The New York Times notes the death of Eric Hobsbawm, Britain’s preeminent social and labor historian whose work on capitalism and the lower-class unrest in Europe of “pre-political” road agents, millenarians, levellers, and urban rioters in 18th and 19th century society helped shed new light on the Age of Revolution. He moved historical understanding of the period from solely examining the record through the lens of great men to a close examination of working men and women. An unrepentant Marxist, he only in recent years chose silence regarding his ideology after decades of supporting the Communist Party instead refuting his beliefs, a decision that made him enormously controversial even in left-wing intellectual circles. His politics always baffled me: How can someone remain in the CP when you die at 95, old enough to have witnessed firsthand the depredations of Stalin and the ruthlessness of the Soviets crushing Hungary, Czechoslovakia, and Afghanistan? His own comments on his choice to remain loyal to the party smack of the Red utopianism that has often seduced European and American intellectuals:
Why I stayed in the Communist Party is not a political question about communism, it’s a one-off biographical question. It wasn’t out of idealisation of the October Revolution. I’m not an idealiser. One should not delude oneself about the people or things one cares most about in one’s life. Communism is one of these things and I’ve done my best not to delude myself about it even though I was loyal to it and to its memory. The phenomenon of communism and the passion it aroused is specific to the twentieth century. It was a combination of the great hopes which were brought with progress and the belief in human improvement during the nineteenth century along with the discovery that the bourgeois society in which we live (however great and successful) did not work and at certain stages looked as though it was on the verge of collapse. And it did collapse and generated awful nightmares.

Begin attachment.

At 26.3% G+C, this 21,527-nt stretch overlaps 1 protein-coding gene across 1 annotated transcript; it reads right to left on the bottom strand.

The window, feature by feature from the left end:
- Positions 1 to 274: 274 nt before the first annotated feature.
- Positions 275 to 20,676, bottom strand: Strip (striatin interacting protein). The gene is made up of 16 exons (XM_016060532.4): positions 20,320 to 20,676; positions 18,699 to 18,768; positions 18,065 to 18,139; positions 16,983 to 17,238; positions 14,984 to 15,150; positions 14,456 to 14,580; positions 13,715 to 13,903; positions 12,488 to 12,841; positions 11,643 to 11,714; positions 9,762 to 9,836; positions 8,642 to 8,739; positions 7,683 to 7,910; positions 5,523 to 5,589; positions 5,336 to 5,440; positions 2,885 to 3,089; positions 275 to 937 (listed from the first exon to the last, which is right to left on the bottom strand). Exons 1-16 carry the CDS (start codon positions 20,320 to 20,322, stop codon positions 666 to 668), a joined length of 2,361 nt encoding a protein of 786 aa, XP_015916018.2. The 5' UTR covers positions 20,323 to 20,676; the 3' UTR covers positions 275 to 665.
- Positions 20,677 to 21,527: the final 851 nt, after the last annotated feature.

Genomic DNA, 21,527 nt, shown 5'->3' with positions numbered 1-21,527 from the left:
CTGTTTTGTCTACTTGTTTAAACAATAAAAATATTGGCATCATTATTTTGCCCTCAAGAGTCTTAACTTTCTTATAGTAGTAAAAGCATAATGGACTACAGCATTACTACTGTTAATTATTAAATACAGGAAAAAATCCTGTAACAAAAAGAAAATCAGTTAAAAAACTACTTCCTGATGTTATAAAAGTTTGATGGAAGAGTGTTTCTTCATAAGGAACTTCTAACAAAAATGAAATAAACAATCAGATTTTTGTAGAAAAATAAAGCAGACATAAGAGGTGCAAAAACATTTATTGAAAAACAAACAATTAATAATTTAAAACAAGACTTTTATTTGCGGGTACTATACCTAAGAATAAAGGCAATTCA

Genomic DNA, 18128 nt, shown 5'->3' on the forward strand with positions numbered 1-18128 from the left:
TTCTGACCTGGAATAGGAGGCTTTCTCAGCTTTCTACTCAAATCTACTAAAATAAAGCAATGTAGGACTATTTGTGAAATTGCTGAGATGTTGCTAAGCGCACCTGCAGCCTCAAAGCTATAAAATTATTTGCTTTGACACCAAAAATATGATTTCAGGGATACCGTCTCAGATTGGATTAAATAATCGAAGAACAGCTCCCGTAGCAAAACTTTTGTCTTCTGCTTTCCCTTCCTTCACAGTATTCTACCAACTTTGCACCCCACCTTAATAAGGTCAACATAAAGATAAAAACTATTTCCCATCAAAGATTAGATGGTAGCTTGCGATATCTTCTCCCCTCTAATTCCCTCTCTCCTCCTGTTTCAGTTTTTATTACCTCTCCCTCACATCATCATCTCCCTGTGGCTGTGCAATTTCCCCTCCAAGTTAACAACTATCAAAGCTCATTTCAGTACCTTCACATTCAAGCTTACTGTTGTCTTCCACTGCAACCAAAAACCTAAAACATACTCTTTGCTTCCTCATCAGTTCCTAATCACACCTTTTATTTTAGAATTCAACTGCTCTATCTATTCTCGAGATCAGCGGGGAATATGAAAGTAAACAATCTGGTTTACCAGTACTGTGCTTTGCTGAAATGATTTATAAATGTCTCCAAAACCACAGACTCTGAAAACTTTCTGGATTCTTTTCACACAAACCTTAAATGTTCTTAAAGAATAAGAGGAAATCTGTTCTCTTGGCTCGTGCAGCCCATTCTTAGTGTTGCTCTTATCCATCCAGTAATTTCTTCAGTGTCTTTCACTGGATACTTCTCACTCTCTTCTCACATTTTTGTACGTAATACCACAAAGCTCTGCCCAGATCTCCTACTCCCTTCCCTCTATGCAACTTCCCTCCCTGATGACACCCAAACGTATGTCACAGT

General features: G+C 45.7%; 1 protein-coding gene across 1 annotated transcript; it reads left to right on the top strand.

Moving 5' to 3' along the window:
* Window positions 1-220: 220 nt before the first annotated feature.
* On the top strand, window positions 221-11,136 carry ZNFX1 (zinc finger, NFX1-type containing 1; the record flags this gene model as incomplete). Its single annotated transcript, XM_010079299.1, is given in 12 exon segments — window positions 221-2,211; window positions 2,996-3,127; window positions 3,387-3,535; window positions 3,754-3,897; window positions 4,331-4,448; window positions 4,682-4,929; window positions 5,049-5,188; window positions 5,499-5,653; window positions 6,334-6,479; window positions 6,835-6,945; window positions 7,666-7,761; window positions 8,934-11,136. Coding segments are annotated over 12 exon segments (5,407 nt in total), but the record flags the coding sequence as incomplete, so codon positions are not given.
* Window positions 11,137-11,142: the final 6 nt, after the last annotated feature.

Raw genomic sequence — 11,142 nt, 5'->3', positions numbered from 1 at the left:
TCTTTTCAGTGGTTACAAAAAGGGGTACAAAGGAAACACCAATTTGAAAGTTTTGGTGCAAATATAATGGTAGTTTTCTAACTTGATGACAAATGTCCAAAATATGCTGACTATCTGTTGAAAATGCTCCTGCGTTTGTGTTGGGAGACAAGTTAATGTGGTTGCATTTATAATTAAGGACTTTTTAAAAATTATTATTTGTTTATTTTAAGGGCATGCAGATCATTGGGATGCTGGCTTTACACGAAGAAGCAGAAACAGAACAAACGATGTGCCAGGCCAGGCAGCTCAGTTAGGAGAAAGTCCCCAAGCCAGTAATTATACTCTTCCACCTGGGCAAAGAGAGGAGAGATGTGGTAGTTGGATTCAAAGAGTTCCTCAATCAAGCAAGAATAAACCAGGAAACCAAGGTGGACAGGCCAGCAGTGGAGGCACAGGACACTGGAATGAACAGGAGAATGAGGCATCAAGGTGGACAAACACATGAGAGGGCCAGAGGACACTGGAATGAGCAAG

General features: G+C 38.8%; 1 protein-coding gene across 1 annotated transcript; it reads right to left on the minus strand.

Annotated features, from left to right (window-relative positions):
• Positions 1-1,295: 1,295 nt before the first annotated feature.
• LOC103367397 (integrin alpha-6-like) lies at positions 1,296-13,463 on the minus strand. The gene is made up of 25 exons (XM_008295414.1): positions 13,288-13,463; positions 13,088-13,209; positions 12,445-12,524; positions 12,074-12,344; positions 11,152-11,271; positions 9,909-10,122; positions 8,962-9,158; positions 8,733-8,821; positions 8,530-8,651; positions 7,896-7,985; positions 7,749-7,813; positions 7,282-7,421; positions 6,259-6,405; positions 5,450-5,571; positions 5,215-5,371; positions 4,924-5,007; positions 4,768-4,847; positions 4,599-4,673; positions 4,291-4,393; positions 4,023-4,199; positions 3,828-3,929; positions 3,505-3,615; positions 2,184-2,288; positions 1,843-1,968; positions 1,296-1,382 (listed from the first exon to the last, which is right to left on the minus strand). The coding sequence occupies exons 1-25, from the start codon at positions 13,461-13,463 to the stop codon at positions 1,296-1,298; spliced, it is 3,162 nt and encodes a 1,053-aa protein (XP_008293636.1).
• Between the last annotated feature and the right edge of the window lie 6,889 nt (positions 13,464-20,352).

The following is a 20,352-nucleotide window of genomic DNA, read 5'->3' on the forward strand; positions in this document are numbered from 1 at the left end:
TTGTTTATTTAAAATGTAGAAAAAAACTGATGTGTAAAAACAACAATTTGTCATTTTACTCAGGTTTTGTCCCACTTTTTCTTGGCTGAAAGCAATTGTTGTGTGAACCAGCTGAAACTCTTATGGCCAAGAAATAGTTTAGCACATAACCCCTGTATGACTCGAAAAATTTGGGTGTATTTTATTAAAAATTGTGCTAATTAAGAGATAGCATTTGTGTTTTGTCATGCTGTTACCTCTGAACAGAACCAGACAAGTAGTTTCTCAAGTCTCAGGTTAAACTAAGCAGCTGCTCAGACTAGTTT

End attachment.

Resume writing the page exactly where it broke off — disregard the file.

The wealth and peace after World War II (the longest period without warfare in the history of Europe since the pax romana) was never what it seemed to be — at least that’s what Hobsbawm indicated through most of his work. Furthermore, he was a dedicated anti-fascist who lived through the rise of Hitler and National Socialism, so I wonder what he did want society to achieve if the defeat of the Nazis wasn’t enough to verify the benefits of democratic capitalism. No matter: Hobsbawm argued that Stalin was the real hero that created the West’s economic expansion, as an obituary in The Telegraph outlines along with other interesting quotes regarding his politics. Nihil nisi bonum. Great minds are often inconsistent minds, but his contribution to reshaping study of Revolutionary America included influencing historians who began to study how riotous behavior in Boston and New York motivated independence as much as ideology. Alas, when you get Marxists or their New Left fellow travelers in the room, someone always starts to talk about class in America — and that’s when I leave the room to find the Consensus Historians all agreeing to go out to the nearest pub. RIP.